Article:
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public class welcomepage extends javax.swing.JFrame {
    backendcode bec;
    String username;
    public welcomepage() {
            initComponents();
            username=null;
            backendcode bec= new backendcode("dummy");
            System.out.println("bec created "+ bec);
    }

    private void jButton1ActionPerformed(java.awt.event.ActionEvent evt) {
            System.out.println("bec created "+ bec);
            bec.back_login_credentials(username);
    }
    /*
    and other private methods(not mentioned here) which also needs to access bec object
    */
}

 public class backendcode {
     public backendcode(String dummy) {
           //some code
     }
     public void back_login_credentials(String username, String password) {
          //some code
     }
  }

i have declared bec(backendcode object so that it is visible to entire class)as member data inside welcomepage class and initialised in its construcor but it gets created inside that construcor with some intialisations but bec object's value inside jButton1ActionPerformed method will be null. why is it.. what is the solution to get that intialised object instance??

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3  
I'm not motivated to answer a question if it has no chance of being accepted... well, not usually... sigh –  ZnArK Sep 19 '12 at 14:42

4 Answers 4

up vote 3 down vote accepted

The global bec variable is never initialized. You create a new bec variable in the scope of your constructor.

Try the following:

public class welcomepage extends javax.swing.JFrame {
    backendcode bec;
    String username;
    public welcomepage() {
    initComponents();
            username=null;
            bec= new backendcode("dummy");
    ...
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Change this line

backendcode bec = new backendcode("dummy");

to this line:

bec = new backendcode("dummy");

You are hiding the global variable bec, if you look at your code carefully.

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In your constructor you're doing:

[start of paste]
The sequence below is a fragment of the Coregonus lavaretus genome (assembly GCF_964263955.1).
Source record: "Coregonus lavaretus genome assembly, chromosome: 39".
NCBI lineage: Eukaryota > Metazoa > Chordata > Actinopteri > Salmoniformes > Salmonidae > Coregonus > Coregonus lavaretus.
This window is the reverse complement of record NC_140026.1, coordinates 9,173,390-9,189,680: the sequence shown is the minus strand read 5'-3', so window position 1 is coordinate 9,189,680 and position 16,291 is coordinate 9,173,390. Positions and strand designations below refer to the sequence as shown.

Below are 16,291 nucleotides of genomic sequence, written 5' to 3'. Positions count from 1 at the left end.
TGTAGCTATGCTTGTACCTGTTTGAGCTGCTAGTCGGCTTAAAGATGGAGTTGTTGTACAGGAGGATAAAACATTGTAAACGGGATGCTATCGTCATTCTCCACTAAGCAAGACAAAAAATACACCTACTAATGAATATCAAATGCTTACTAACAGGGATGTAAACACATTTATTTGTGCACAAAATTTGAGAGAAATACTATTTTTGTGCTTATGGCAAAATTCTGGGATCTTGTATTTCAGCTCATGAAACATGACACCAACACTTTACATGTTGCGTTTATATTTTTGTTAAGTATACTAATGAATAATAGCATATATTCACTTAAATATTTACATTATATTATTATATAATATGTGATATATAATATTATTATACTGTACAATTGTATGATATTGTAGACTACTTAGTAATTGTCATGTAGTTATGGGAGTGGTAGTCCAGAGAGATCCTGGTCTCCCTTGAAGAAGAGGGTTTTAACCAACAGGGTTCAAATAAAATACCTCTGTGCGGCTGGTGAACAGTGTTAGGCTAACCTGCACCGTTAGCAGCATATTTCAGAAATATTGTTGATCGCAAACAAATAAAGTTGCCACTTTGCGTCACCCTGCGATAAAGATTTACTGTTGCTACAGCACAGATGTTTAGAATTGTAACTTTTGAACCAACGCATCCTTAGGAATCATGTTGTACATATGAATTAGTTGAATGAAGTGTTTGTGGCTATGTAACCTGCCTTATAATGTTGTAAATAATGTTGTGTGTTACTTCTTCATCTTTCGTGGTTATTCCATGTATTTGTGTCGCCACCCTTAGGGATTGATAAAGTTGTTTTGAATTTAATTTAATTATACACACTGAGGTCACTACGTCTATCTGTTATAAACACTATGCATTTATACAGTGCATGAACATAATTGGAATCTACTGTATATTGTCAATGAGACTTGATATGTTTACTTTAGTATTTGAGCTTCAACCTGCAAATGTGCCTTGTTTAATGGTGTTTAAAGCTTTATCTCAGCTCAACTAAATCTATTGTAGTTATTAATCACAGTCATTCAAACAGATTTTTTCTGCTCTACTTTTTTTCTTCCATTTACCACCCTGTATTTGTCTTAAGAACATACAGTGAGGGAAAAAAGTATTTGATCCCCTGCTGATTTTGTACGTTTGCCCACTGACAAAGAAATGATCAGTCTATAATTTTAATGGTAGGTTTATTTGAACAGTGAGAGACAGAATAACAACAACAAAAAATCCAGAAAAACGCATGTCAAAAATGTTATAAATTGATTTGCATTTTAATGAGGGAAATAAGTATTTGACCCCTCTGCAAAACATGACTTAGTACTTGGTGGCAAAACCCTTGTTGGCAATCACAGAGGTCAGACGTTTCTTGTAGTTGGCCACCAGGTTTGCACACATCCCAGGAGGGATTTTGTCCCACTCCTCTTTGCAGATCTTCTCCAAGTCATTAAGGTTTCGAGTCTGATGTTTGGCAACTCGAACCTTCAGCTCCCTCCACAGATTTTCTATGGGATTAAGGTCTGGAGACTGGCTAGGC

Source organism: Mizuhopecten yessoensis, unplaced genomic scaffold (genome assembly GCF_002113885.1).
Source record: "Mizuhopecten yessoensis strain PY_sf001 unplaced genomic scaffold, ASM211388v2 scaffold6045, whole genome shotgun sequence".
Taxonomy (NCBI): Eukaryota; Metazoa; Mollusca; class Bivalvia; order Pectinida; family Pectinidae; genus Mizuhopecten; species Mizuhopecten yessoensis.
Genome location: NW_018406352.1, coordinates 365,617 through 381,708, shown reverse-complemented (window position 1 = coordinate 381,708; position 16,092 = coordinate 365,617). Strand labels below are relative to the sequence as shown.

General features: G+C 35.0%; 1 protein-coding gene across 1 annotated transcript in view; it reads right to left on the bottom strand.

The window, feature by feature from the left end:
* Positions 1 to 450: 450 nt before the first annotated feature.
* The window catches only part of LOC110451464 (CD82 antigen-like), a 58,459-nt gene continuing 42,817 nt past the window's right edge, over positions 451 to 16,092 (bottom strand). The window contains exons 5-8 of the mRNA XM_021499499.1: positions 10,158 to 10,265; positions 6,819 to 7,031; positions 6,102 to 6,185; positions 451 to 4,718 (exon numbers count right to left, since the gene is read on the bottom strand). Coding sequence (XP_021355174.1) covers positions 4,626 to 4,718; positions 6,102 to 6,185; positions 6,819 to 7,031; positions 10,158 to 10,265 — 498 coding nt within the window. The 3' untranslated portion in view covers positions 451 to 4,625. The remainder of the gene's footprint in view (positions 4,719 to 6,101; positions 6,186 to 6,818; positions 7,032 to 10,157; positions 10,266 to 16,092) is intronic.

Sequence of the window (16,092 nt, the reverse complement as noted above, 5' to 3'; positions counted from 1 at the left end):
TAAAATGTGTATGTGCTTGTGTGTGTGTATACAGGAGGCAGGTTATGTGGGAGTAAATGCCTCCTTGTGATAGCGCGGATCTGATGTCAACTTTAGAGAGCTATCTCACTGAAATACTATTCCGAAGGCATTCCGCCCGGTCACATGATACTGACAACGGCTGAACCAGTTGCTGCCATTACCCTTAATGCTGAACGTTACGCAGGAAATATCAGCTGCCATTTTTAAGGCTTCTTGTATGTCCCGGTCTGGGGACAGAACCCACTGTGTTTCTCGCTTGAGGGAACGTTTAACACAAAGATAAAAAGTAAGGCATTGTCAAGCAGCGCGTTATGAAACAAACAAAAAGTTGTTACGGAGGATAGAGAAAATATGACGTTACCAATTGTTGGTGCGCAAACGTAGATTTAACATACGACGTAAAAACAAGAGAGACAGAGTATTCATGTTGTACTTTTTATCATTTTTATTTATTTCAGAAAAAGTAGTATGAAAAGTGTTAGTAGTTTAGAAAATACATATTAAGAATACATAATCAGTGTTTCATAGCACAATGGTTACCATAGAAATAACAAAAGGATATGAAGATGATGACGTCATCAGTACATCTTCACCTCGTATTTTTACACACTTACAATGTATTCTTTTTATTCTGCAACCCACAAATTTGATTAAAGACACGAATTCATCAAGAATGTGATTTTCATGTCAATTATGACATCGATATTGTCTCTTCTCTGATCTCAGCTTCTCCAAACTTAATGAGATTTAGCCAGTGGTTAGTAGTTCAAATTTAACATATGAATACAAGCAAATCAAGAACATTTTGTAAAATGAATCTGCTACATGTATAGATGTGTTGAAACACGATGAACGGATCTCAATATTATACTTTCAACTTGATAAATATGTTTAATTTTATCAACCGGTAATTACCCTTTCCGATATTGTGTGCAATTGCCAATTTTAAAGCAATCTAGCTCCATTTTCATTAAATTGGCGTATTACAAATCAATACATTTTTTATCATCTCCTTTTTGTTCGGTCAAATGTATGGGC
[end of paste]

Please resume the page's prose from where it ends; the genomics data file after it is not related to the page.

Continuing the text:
backendcode bec= new backendcode("dummy");

...which creates a new variable. You want to set the existing field like this:

bec= new backendcode("dummy");

Whenever you specify the type, you're creating a new variable rather than setting the value of an existing one. It can be confusing, since as you've found local variables can have the same name as fields - when they do, it's called shadowing and it's the local variable that's referenced by default for the remainder of that method, rather than the field.

You can explicitly reference the field, rather than the local variable by using the this keyword. For instance, if you changed your constructor to the following:

public welcomepage() {
    initComponents();
    username=null;
    backendcode bec= new backendcode("dummy");
    System.out.println("bec created "+ this.bec);
}

...you would see that the field (this.bec) is still null.

Incidentally, you should probably declare the field as private - that way it will still be visible to the entire class (that's why it's a field) but will not be visible (or more importantly, changeable) from any other class. If you do need other classes to change the state of the field, then you can then do that in a more controlled manner by way of getter / setter methods.

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You are hiding the field with this line in your construtor.

backendcode bec= new backendcode("dummy");

It should be

bec= new backendcode("dummy");

What you have done is called shadowing

I would also recommend looking up Java naming conventions. It will make your code easier to read.

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